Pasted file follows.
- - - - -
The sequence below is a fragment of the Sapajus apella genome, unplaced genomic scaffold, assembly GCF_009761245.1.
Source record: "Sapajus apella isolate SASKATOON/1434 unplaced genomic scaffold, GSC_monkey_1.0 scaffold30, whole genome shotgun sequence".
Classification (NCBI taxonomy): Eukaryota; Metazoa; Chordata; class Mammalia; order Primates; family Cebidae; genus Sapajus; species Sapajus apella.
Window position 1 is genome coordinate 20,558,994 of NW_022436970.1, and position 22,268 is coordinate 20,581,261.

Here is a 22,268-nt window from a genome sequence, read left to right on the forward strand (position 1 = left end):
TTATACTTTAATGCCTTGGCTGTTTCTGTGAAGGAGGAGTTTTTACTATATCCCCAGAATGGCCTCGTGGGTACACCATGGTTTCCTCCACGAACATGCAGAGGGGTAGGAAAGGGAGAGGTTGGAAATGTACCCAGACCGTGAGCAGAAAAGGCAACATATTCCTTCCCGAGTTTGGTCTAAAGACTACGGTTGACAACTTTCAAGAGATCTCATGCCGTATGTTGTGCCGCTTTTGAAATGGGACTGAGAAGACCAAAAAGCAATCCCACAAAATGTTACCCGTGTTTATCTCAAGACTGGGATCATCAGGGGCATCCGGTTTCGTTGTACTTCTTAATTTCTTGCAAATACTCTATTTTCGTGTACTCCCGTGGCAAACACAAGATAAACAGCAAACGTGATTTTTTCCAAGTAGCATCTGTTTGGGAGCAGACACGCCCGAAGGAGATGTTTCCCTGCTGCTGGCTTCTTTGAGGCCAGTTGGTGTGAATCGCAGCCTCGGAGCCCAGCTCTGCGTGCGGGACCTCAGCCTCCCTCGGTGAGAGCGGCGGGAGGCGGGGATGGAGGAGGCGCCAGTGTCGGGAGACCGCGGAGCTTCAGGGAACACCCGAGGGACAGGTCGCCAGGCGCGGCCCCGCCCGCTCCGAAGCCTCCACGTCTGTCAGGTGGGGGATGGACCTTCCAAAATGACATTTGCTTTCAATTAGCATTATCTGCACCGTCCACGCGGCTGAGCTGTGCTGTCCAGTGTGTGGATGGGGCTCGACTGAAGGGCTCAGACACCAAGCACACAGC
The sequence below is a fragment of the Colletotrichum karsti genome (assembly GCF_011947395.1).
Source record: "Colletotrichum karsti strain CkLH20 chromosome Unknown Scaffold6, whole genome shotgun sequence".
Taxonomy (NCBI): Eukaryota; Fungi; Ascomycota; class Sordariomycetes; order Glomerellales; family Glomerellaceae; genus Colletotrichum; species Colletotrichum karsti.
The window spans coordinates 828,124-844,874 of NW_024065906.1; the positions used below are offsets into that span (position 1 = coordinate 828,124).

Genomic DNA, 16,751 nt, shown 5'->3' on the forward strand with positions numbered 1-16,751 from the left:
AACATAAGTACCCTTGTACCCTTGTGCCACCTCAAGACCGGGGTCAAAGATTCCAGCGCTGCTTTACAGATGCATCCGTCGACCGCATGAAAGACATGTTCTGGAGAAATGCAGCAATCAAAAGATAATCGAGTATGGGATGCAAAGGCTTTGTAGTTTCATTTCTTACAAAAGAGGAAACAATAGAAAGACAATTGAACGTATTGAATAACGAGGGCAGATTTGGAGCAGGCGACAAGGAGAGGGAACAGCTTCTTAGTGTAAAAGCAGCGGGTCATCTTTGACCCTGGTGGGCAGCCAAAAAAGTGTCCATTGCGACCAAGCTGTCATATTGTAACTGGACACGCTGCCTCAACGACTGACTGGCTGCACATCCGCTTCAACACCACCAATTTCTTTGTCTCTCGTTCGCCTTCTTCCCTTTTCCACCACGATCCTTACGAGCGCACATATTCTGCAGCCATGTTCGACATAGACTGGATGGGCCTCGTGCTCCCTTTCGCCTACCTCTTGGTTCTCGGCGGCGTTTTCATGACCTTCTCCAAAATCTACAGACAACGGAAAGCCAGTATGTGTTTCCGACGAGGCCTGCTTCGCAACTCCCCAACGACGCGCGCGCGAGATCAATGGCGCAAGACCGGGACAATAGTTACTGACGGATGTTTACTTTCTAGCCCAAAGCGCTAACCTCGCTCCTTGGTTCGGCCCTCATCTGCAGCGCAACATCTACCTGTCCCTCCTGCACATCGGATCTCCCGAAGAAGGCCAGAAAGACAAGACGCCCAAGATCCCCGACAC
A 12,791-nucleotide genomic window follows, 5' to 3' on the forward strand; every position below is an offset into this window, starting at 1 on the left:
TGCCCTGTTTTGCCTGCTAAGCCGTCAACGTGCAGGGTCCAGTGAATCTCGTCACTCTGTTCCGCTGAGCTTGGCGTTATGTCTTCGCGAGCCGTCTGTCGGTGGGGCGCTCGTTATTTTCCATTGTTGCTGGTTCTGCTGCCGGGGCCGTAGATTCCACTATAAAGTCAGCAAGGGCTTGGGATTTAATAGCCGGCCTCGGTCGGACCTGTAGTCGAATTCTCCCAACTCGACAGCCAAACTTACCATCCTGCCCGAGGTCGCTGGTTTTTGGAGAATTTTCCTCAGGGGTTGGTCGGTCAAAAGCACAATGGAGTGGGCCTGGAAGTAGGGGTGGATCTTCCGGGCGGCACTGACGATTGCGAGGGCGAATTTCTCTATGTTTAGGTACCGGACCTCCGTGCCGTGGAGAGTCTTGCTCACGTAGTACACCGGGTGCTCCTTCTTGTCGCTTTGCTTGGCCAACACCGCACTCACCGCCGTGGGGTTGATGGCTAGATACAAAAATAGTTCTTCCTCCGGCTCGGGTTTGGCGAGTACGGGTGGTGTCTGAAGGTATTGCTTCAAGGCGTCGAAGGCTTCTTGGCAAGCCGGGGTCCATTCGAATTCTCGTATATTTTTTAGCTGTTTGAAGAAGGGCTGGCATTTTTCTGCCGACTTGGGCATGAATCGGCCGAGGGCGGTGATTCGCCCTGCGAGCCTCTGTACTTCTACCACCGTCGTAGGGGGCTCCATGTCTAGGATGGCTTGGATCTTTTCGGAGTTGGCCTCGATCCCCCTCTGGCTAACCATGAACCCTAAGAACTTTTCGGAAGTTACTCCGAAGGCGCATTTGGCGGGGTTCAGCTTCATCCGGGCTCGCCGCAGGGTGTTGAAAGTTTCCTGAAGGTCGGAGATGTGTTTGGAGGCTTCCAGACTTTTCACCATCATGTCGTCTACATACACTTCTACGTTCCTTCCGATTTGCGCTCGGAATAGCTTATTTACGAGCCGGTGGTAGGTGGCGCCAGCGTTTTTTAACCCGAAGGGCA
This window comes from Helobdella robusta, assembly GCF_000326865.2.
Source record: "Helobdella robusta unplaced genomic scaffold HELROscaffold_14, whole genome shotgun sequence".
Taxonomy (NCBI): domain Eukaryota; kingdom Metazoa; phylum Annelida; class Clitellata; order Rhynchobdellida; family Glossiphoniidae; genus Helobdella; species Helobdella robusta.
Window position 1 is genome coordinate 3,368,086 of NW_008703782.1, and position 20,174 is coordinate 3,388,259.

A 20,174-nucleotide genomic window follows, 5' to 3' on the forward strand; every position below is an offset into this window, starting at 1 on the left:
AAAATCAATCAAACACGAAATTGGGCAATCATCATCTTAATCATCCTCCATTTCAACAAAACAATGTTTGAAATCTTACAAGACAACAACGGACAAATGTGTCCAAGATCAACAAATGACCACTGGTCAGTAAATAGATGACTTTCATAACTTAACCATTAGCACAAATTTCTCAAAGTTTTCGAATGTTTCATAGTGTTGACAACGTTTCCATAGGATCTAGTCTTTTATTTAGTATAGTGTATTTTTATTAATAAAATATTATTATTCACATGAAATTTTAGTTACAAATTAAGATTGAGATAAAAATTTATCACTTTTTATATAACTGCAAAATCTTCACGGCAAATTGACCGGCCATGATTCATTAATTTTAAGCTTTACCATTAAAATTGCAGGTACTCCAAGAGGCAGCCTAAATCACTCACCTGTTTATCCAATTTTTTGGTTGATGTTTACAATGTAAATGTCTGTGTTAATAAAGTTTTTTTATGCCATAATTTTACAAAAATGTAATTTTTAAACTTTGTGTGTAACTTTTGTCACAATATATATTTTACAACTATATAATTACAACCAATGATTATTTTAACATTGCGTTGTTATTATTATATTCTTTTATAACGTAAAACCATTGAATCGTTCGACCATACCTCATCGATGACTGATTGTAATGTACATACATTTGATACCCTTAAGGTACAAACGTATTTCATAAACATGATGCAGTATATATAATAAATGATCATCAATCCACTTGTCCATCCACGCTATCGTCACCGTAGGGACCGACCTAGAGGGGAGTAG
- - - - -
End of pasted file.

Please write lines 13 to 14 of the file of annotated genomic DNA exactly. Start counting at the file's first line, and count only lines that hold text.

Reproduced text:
A 12,791-nucleotide genomic window follows, 5' to 3' on the forward strand; every position below is an offset into this window, starting at 1 on the left:
TGCCCTGTTTTGCCTGCTAAGCCGTCAACGTGCAGGGTCCAGTGAATCTCGTCACTCTGTTCCGCTGAGCTTGGCGTTATGTCTTCGCGAGCCGTCTGTCGGTGGGGCGCTCGTTATTTTCCATTGTTGCTGGTTCTGCTGCCGGGGCCGTAGATTCCACTATAAAGTCAGCAAGGGCTTGGGATTTAATAGCCGGCCTCGGTCGGACCTGTAGTCGAATTCTCCCAACTCGACAGCCAAACTTACCATCCTGCCCGAGGTCGCTGGTTTTTGGAGAATTTTCCTCAGGGGTTGGTCGGTCAAAAGCACAATGGAGTGGGCCTGGAAGTAGGGGTGGATCTTCCGGGCGGCACTGACGATTGCGAGGGCGAATTTCTCTATGTTTAGGTACCGGACCTCCGTGCCGTGGAGAGTCTTGCTCACGTAGTACACCGGGTGCTCCTTCTTGTCGCTTTGCTTGGCCAACACCGCACTCACCGCCGTGGGGTTGATGGCTAGATACAAAAATAGTTCTTCCTCCGGCTCGGGTTTGGCGAGTACGGGTGGTGTCTGAAGGTATTGCTTCAAGGCGTCGAAGGCTTCTTGGCAAGCCGGGGTCCATTCGAATTCTCGTATATTTTTTAGCTGTTTGAAGAAGGGCTGGCATTTTTCTGCCGACTTGGGCATGAATCGGCCGAGGGCGGTGATTCGCCCTGCGAGCCTCTGTACTTCTACCACCGTCGTAGGGGGCTCCATGTCTAGGATGGCTTGGATCTTTTCGGAGTTGGCCTCGATCCCCCTCTGGCTAACCATGAACCCTAAGAACTTTTCGGAAGTTACTCCGAAGGCGCATTTGGCGGGGTTCAGCTTCATCCGGGCTCGCCGCAGGGTGTTGAAAGTTTCCTGAAGGTCGGAGATGTGTTTGGAGGCTTCCAGACTTTTCACCATCATGTCGTCTACATACACTTCTACGTTCCTTCCGATTTGCGCTCGGAATAGCTTATTTACGAGCCGGTGGTAGGTGGCGCCAGCGTTTTTTAACCCGAAGGGCA